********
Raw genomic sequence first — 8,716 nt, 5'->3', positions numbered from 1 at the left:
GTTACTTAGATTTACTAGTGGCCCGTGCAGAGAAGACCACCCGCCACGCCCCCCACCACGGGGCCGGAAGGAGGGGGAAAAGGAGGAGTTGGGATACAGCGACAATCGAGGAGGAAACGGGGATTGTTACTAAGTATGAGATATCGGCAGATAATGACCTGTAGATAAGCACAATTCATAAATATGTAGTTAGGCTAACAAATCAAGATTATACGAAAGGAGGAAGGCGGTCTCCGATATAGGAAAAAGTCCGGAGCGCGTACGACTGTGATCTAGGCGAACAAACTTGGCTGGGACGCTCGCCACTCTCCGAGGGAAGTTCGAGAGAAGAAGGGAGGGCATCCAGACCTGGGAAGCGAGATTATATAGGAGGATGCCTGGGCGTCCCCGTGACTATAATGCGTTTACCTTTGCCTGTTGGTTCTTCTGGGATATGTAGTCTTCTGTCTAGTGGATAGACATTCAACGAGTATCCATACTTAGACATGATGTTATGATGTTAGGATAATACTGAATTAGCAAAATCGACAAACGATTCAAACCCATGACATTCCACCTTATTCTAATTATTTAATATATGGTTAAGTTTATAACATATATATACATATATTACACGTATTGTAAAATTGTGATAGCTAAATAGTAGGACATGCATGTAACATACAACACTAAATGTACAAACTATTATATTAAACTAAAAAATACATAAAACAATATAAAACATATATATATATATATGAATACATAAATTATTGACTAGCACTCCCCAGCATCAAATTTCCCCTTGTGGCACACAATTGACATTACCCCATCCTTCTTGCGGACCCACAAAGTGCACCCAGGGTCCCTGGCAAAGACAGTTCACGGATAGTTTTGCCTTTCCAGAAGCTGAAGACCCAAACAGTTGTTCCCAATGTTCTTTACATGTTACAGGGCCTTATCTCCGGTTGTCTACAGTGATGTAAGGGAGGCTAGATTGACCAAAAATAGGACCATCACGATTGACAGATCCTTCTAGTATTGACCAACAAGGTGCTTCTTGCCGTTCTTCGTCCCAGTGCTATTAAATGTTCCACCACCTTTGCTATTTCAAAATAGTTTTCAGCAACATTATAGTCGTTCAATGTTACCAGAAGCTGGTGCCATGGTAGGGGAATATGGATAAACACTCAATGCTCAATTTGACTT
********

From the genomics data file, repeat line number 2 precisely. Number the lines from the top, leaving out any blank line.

GTTACTTAGATTTACTAGTGGCCCGTGCAGAGAAGACCACCCGCCACGCCCCCCACCACGGGGCCGGAAGGAGGGGGAAAAGGAGGAGTTGGGATACAGCGACAATCGAGGAGGAAACGGGGATTGTTACTAAGTATGAGATATCGGCAGATAATGACCTGTAGATAAGCACAATTCATAAATATGTAGTTAGGCTAACAAATCAAGATTATACGAAAGGAGGAAGGCGGTCTCCGATATAGGAAAAAGTCCGGAGCGCGTACGACTGTGATCTAGGCGAACAAACTTGGCTGGGACGCTCGCCACTCTCCGAGGGAAGTTCGAGAGAAGAAGGGAGGGCATCCAGACCTGGGAAGCGAGATTATATAGGAGGATGCCTGGGCGTCCCCGTGACTATAATGCGTTTACCTTTGCCTGTTGGTTCTTCTGGGATATGTAGTCTTCTGTCTAGTGGATAGACATTCAACGAGTATCCATACTTAGACATGATGTTATGATGTTAGGATAATACTGAATTAGCAAAATCGACAAACGATTCAAACCCATGACATTCCACCTTATTCTAATTATTTAATATATGGTTAAGTTTATAACATATATATACATATATTACACGTATTGTAAAATTGTGATAGCTAAATAGTAGGACATGCATGTAACATACAACACTAAATGTACAAACTATTATATTAAACTAAAAAATACATAAAACAATATAAAACATATATATATATATATGAATACATAAATTATTGACTAGCACTCCCCAGCATCAAATTTCCCCTTGTGGCACACAATTGACATTACCCCATCCTTCTTGCGGACCCACAAAGTGCACCCAGGGTCCCTGGCAAAGACAGTTCACGGATAGTTTTGCCTTTCCAGAAGCTGAAGACCCAAACAGTTGTTCCCAATGTTCTTTACATGTTACAGGGCCTTATCTCCGGTTGTCTACAGTGATGTAAGGGAGGCTAGATTGACCAAAAATAGGACCATCACGATTGACAGATCCTTCTAGTATTGACCAACAAGGTGCTTCTTGCCGTTCTTCGTCCCAGTGCTATTAAATGTTCCACCACCTTTGCTATTTCAAAATAGTTTTCAGCAACATTATAGTCGTTCAATGTTACCAGAAGCTGGTGCCATGGTAGGGGAATATGGATAAACACTCAATGCTCAATTTGACTT